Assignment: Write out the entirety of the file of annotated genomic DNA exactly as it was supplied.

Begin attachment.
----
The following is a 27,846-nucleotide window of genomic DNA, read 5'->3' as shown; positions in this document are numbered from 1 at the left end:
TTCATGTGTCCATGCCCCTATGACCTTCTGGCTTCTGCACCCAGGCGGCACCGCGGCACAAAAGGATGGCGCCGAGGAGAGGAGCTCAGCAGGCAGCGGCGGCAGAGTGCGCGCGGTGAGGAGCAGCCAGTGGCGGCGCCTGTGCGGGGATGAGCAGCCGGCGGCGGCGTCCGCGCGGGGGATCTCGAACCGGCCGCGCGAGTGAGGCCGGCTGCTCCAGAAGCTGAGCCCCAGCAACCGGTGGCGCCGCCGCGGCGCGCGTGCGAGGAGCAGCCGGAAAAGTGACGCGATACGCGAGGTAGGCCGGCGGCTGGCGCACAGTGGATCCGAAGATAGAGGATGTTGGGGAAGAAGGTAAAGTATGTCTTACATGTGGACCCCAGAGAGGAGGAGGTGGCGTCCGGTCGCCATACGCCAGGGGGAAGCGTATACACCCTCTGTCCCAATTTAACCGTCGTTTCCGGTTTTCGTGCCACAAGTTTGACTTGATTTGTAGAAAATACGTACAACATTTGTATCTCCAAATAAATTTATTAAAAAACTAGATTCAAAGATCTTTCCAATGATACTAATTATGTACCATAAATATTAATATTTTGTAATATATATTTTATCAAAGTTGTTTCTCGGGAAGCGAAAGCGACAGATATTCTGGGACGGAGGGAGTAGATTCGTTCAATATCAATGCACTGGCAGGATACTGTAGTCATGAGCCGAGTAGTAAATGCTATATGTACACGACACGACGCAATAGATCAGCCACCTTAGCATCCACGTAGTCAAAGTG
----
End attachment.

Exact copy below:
The following is a 27,846-nucleotide window of genomic DNA, read 5'->3' as shown; positions in this document are numbered from 1 at the left end:
TTCATGTGTCCATGCCCCTATGACCTTCTGGCTTCTGCACCCAGGCGGCACCGCGGCACAAAAGGATGGCGCCGAGGAGAGGAGCTCAGCAGGCAGCGGCGGCAGAGTGCGCGCGGTGAGGAGCAGCCAGTGGCGGCGCCTGTGCGGGGATGAGCAGCCGGCGGCGGCGTCCGCGCGGGGGATCTCGAACCGGCCGCGCGAGTGAGGCCGGCTGCTCCAGAAGCTGAGCCCCAGCAACCGGTGGCGCCGCCGCGGCGCGCGTGCGAGGAGCAGCCGGAAAAGTGACGCGATACGCGAGGTAGGCCGGCGGCTGGCGCACAGTGGATCCGAAGATAGAGGATGTTGGGGAAGAAGGTAAAGTATGTCTTACATGTGGACCCCAGAGAGGAGGAGGTGGCGTCCGGTCGCCATACGCCAGGGGGAAGCGTATACACCCTCTGTCCCAATTTAACCGTCGTTTCCGGTTTTCGTGCCACAAGTTTGACTTGATTTGTAGAAAATACGTACAACATTTGTATCTCCAAATAAATTTATTAAAAAACTAGATTCAAAGATCTTTCCAATGATACTAATTATGTACCATAAATATTAATATTTTGTAATATATATTTTATCAAAGTTGTTTCTCGGGAAGCGAAAGCGACAGATATTCTGGGACGGAGGGAGTAGATTCGTTCAATATCAATGCACTGGCAGGATACTGTAGTCATGAGCCGAGTAGTAAATGCTATATGTACACGACACGACGCAATAGATCAGCCACCTTAGCATCCACGTAGTCAAAGTG